Suitable lubricants include for example, fatty acid esters such as alkyl stearyl esters, e.g., methyl stearate or the like; mixtures of methyl stearate and hydrophilic and hydrophobic surfactants comprising polyethylene glycol polymers, polypropylene glycol polymers, and copolymers thereof e.g., methyl stearate and polyethylene-polypropylene glycol copolymers in a suitable solvent; or combinations comprising at least one of the foregoing lubricants. Lubricants are generally used in amounts of about 0.1 to about 5.0 parts by weight, based on 100 parts by weight of the resin component.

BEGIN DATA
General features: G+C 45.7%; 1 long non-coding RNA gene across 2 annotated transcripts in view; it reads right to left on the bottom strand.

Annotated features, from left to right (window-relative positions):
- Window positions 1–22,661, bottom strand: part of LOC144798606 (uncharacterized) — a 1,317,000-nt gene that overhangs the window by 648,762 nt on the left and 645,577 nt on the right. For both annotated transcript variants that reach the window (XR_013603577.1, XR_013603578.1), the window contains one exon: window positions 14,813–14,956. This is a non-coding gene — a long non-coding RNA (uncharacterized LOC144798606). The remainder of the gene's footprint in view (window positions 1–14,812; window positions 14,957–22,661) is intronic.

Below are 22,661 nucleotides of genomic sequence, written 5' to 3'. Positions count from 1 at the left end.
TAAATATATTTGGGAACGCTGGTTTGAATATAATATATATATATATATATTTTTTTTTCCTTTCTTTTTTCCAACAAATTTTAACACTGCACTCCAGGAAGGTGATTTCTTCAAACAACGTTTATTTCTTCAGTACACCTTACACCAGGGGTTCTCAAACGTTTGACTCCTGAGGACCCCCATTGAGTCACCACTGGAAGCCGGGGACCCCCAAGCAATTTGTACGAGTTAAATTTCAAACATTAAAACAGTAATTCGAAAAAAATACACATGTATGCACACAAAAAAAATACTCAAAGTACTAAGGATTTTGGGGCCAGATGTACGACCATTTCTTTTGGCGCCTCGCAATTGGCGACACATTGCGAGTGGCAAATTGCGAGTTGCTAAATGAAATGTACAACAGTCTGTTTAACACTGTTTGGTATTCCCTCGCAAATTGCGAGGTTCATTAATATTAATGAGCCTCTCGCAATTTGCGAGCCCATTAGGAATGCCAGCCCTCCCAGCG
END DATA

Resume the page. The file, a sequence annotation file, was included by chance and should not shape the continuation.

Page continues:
Suitable dyes include, for example, organic dyes such as coumarin 460 (blue), coumarin 6 (green), nile red or the like; lanthanide complexes; hydrocarbon and substituted hydrocarbon dyes; polycyclic aromatic hydrocarbons; scintillation dyes (preferably oxazoles and oxadiazoles); aryl- or heteroaryl-substituted poly (2–8 olefins); carbocyanine dyes; phthalocyanine dyes and pigments; oxazine dyes; carbostyryl dyes; porphyrin dyes; acridine dyes; anthraquinone dyes; arylmethane dyes; azo dyes; diazonium dyes; nitro dyes; quinone imine dyes; tetrazolium dyes; thiazole dyes; perylene dyes, perinone dyes; bis-benzoxazolylthiophene (BBOT); and xanthene dyes; fluorophores such as anti-stokes shift dyes which absorb in the near infrared wavelength and emit in the visible wavelength, or the like; luminescent dyes such as 5-amino-9-diethyliminobenzo(a)phenoxazonium perchlorate; 7-amino-4-methylcarbostyryl; 7-amino-4-methylcoumarin; 3-(2′-benzimidazolyl)-7-N,N-diethylaminocoumarin; 3-(2′-benzothiazolyl)-7-diethylaminocoumarin; 2-(4-biphenylyl)-5-(4-t-butylphenyl)-1,3,4-oxadiazole; 2-(4-biphenyl)-6-phenylbenzoxazole-1,3; 2,5-Bis-(4-biphenylyl)-1,3,4-oxadiazole; 2,5-bis-(4-biphenylyl)-oxazole; 4,4′-bis-(2-butyloctyloxy)-p-quaterphenyl; p-bis(o-methylstyryl)benzene; 5,9-diaminobenzo(a)phenoxazonium perchlorate; 4-dicyanomethylene-2-methyl-6-(p-dimethylaminostyryl)-4H-pyran; 1,1′-diethyl-2,2′-carbocyanine iodide; 3,3′-diethyl-4,4 ′,5,5′-dibenzothiatricarbocyanine iodide; 7-diethylamino-4-methylcoumarin; 7-diethylamino-4-trifluoromethylcoumarin; 2,2′-dimethyl-p-quaterphenyl; 2,2-dimethyl-p-terphenyl; 7-ethylamino-6-methyl-4-trifluoromethylcoumarin; 7-ethylamino-4-trifluoromethylcoumarin; nile red; rhodamine 700; oxazine 750; rhodamine 800; IR 125; IR 144; IR 140; IR 132; IR 26; IR5; diphenylhexatriene; diphenylbutadiene; tetraphenylbutadiene; naphthalene; anthracene; 9,10-diphenylanthracene; pyrene; chrysene; rubrene; coronene; phenanthrene or the like, or combinations comprising at least one of the foregoing dyes. Dyes may be used in amounts of about 0.001 to about 3.0 parts by weight, based on 100 parts by weight of the resin component.